The Innova Crysta has never had enticing features but all that is about to change with this new model. In this top-spec ZX (O) version, Toyota has covered all the basics and then some more. You get electrically adjustable Ottoman seats in the second row, a large panoramic sunroof with ambient lighting, ventilated front seats, dual-zone climate control (for front and rear), a nine-speaker JBL audio system including a subwoofer, a 360-degree camera, electric tailgate, rear sun blinds and driver assistance systems including adaptive cruise control, lane keep assist, a blind spot monitoring system, rear cross traffic alert and pre-collision warning tech. The only couple of features missing as standard are wireless charging and TPMS.
Is it nice to drive?
8 / 10
The Innova Hycross is nice and easy to drive whether you are commuting in everyday traffic or out on a weekend trip. Its intimidating size, chunky doors and controls may seem like it would be a handful but the Hycross isn’t really. As it turns out, it’s pretty effortless to maneuver or park and that’s mainly down to the combination of light controls and the hybrid powertrain. So it’s got a 2.0-litre strong hybrid set-up where the petrol engine makes 172bhp/188Nm and is paired to an electric motor which is good for 11bhp/206Nm. The combined power is sent to the front wheels (yes, the Innova is now a front-wheel drive monocoque MPV) through an e-CVT.
The startup sequence is pretty wild for an Innova. Thumb the starter button, pull the gearlever down to D, let go off the brakes and you are moving in hushed silence, courtesy of the nickel metal hydride battery which forms a part of the hybrid setup. Around town, the Hycross gets up to speed in an incredibly smooth manner, so much so that it’s difficult to get your head around the fact that you are driving a noiseless, vibe-free Innova. Of course, you will be greeted by some noise as soon as the petrol engine cuts in but even so, it remains remarkably smooth and refined.
Given that it’s a self-charging hybrid, you have a dedicated EV driving mode which allows you to move forward using electric power alone, however, the battery can run the car for a short distance before it’s out of juice. Ultimately this setup works best in stop-and-go traffic wherein you tend to spend a lot of time without covering a whole lot of distance. With both the motors working together, performance is adequate with a strong surge of power up until triple digit speeds. The Hycross gets up to highway speeds with ease though it does get loud while doing so.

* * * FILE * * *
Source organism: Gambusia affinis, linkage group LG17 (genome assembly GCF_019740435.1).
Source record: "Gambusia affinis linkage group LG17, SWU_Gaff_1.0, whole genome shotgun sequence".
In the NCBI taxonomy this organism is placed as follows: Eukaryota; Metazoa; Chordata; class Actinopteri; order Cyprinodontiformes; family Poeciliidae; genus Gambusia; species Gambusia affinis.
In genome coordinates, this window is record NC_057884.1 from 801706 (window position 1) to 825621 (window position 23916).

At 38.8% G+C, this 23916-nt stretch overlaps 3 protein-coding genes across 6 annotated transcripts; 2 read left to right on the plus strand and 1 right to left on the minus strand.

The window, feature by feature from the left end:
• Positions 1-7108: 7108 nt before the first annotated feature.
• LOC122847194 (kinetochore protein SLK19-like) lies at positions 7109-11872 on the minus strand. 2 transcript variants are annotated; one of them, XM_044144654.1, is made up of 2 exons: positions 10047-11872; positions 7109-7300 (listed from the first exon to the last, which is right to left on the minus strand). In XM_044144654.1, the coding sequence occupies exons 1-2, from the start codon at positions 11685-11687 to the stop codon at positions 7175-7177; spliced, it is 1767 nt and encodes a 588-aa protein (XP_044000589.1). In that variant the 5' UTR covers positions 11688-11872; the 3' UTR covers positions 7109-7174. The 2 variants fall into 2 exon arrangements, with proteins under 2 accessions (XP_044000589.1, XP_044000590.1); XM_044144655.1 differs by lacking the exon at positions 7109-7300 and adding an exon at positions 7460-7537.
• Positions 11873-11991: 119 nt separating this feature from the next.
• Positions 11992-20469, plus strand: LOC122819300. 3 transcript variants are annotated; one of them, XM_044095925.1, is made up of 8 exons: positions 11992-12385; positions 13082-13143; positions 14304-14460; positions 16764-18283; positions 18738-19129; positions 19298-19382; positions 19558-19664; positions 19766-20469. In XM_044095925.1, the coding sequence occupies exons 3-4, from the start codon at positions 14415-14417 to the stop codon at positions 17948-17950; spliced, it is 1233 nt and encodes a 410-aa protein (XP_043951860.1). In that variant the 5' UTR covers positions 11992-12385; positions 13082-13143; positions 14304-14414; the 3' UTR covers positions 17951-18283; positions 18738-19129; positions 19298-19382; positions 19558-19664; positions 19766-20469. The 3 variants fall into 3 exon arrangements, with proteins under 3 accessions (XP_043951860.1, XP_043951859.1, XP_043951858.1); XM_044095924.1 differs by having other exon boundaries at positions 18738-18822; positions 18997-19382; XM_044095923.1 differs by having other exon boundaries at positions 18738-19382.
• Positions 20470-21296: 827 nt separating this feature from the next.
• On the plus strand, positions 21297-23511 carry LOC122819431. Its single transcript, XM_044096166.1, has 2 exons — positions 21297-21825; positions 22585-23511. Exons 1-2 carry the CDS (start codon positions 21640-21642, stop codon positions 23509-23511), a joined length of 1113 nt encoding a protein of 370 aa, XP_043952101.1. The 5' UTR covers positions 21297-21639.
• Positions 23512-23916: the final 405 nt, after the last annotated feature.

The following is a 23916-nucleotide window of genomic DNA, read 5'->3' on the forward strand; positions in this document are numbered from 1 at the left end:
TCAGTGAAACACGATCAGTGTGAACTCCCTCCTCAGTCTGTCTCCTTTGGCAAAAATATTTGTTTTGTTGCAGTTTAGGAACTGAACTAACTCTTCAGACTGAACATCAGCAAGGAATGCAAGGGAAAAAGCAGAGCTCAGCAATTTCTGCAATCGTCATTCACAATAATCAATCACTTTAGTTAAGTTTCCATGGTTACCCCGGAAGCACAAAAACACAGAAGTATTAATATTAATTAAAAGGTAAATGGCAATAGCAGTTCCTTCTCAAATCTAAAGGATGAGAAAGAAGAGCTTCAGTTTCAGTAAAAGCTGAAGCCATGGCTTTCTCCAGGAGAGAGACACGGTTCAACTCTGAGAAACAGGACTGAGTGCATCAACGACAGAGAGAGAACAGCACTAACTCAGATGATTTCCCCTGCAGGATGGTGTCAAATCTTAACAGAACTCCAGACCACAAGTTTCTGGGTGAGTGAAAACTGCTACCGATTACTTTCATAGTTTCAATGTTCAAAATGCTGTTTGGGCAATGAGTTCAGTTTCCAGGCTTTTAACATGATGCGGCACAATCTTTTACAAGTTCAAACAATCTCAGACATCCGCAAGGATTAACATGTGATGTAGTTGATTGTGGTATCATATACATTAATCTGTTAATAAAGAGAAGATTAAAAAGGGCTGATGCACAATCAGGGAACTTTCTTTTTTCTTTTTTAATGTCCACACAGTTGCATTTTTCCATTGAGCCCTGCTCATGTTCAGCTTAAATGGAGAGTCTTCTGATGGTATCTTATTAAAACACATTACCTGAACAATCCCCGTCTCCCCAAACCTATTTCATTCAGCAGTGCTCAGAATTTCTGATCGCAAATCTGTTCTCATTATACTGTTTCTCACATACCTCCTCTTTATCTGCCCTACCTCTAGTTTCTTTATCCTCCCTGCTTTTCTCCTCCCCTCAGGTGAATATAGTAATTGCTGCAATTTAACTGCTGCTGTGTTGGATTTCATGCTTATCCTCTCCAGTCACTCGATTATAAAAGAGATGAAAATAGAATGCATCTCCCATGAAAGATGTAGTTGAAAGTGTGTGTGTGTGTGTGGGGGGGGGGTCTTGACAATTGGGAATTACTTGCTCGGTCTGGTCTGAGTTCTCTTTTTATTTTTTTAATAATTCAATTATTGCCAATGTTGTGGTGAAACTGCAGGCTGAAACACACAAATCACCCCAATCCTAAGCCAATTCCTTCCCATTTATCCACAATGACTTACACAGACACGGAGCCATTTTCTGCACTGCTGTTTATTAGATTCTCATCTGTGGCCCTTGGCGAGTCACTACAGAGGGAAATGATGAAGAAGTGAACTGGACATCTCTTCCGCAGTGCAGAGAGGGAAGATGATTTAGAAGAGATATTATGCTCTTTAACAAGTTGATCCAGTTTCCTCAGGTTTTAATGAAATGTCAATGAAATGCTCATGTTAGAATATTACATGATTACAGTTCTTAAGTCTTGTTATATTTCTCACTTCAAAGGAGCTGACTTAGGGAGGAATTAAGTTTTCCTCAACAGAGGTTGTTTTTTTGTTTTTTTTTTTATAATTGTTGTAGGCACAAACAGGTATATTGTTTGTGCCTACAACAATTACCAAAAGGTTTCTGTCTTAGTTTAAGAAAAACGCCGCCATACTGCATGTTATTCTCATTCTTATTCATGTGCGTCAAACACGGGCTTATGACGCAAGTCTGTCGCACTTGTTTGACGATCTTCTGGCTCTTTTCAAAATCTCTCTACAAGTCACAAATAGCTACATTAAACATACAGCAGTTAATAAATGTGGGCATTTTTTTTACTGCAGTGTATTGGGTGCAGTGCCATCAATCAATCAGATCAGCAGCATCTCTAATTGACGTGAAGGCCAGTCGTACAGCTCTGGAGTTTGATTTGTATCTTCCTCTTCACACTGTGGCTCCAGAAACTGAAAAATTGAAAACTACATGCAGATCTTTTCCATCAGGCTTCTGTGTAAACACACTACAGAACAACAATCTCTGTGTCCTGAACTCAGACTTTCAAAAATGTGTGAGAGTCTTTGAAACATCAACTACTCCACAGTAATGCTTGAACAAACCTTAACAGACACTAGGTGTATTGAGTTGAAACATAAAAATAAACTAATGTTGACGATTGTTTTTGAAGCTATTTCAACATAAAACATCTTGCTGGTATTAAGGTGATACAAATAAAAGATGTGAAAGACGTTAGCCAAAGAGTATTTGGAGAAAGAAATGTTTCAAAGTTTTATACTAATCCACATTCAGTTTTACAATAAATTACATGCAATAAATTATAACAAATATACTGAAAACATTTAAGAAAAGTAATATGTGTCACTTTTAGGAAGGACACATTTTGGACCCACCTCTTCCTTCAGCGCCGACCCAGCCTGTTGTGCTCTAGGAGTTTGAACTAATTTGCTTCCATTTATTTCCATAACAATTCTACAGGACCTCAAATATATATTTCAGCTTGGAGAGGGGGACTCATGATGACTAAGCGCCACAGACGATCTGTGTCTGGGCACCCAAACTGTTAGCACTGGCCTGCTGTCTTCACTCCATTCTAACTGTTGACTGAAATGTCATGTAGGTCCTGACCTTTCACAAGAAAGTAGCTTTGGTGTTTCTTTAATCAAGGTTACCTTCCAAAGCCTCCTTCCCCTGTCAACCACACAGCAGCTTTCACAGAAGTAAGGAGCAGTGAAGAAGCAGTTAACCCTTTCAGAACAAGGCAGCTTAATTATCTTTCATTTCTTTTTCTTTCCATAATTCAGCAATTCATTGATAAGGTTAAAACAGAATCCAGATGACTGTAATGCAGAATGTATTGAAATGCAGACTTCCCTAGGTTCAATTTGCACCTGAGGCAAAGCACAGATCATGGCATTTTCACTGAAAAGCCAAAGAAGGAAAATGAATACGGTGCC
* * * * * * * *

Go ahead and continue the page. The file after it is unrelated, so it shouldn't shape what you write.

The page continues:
The move from ladder-on-frame to front-wheel drive monocoque has resulted in some drastic changes on the road, most of which are on the positive side. Firstly, this Innova’s body is stiffer than before and at the same time the whole car is around 200 kilos lighter despite the complexity of the drivetrain. Also, the underpinnings including a McPherson strut at the front and semi-independent torsion beam at the rear may not seem very high tech but the way the Hycross rides over a variety of surfaces is a testament to all the work that has gone into setting up the suspension locally. The Innova no longer jostles or struggles to mask its weight over uneven surfaces – there is a newfound pliancy to its ride that makes it so good over broken/undulated roads.
Unfortunately, the profile on the 225/50 section tires is way too low for certain environments – our first drive was limited to what were mostly good roads outside Bangalore but I suspect it will be a challenge to preserve these 18-inch wheels over the harshest of Mumbai roads.
Should you buy it?
8 / 10
The all-new Hycross is pretty much everything the Innova loyalists have been waiting for. It’s spacious, comfortable, has loads of road presence and it rides nicely. Sure, it won’t be as efficient as the diesel Crysta over long distances but if you are someone who wants a big vehicle for your big family and you happen to drive predominately in the city then, yes, you should consider buying the Innova Hycross.
Pictures by Kapil Angane